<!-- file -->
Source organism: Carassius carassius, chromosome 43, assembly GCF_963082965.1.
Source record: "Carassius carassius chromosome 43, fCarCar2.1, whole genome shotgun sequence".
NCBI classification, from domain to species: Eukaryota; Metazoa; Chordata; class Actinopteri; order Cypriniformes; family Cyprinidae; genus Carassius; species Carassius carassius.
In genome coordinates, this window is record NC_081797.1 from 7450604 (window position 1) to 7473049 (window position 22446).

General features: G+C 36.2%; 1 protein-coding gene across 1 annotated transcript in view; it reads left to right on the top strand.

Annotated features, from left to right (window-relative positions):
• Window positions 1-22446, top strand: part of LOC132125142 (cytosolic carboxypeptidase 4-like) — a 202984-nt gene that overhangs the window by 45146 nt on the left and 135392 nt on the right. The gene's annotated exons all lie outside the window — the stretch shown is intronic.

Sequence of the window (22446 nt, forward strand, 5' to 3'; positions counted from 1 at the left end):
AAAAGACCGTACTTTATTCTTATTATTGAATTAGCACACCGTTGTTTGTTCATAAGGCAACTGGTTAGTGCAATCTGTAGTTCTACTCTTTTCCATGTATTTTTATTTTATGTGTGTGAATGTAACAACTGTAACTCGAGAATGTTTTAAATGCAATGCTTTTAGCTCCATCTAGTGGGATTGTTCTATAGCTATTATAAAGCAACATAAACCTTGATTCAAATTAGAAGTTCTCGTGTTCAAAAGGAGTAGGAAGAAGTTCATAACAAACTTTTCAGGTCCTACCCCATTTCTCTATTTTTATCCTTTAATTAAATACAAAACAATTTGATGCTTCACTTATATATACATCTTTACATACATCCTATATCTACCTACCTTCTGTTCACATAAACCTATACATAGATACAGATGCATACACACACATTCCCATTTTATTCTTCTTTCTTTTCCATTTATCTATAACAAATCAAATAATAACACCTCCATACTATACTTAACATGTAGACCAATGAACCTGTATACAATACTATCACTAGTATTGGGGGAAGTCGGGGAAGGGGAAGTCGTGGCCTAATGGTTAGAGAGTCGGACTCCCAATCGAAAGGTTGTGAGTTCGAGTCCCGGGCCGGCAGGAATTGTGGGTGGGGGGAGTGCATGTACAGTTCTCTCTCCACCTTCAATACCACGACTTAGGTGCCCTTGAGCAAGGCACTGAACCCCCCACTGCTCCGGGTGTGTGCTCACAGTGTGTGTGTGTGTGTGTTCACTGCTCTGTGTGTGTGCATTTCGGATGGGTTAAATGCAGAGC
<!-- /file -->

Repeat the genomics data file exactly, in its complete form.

Source organism: Carassius carassius, chromosome 43, assembly GCF_963082965.1.
Source record: "Carassius carassius chromosome 43, fCarCar2.1, whole genome shotgun sequence".
NCBI classification, from domain to species: Eukaryota; Metazoa; Chordata; class Actinopteri; order Cypriniformes; family Cyprinidae; genus Carassius; species Carassius carassius.
In genome coordinates, this window is record NC_081797.1 from 7450604 (window position 1) to 7473049 (window position 22446).

General features: G+C 36.2%; 1 protein-coding gene across 1 annotated transcript in view; it reads left to right on the top strand.

Annotated features, from left to right (window-relative positions):
• Window positions 1-22446, top strand: part of LOC132125142 (cytosolic carboxypeptidase 4-like) — a 202984-nt gene that overhangs the window by 45146 nt on the left and 135392 nt on the right. The gene's annotated exons all lie outside the window — the stretch shown is intronic.

Sequence of the window (22446 nt, forward strand, 5' to 3'; positions counted from 1 at the left end):
AAAAGACCGTACTTTATTCTTATTATTGAATTAGCACACCGTTGTTTGTTCATAAGGCAACTGGTTAGTGCAATCTGTAGTTCTACTCTTTTCCATGTATTTTTATTTTATGTGTGTGAATGTAACAACTGTAACTCGAGAATGTTTTAAATGCAATGCTTTTAGCTCCATCTAGTGGGATTGTTCTATAGCTATTATAAAGCAACATAAACCTTGATTCAAATTAGAAGTTCTCGTGTTCAAAAGGAGTAGGAAGAAGTTCATAACAAACTTTTCAGGTCCTACCCCATTTCTCTATTTTTATCCTTTAATTAAATACAAAACAATTTGATGCTTCACTTATATATACATCTTTACATACATCCTATATCTACCTACCTTCTGTTCACATAAACCTATACATAGATACAGATGCATACACACACATTCCCATTTTATTCTTCTTTCTTTTCCATTTATCTATAACAAATCAAATAATAACACCTCCATACTATACTTAACATGTAGACCAATGAACCTGTATACAATACTATCACTAGTATTGGGGGAAGTCGGGGAAGGGGAAGTCGTGGCCTAATGGTTAGAGAGTCGGACTCCCAATCGAAAGGTTGTGAGTTCGAGTCCCGGGCCGGCAGGAATTGTGGGTGGGGGGAGTGCATGTACAGTTCTCTCTCCACCTTCAATACCACGACTTAGGTGCCCTTGAGCAAGGCACTGAACCCCCCACTGCTCCGGGTGTGTGCTCACAGTGTGTGTGTGTGTGTGTTCACTGCTCTGTGTGTGTGCATTTCGGATGGGTTAAATGCAGAGC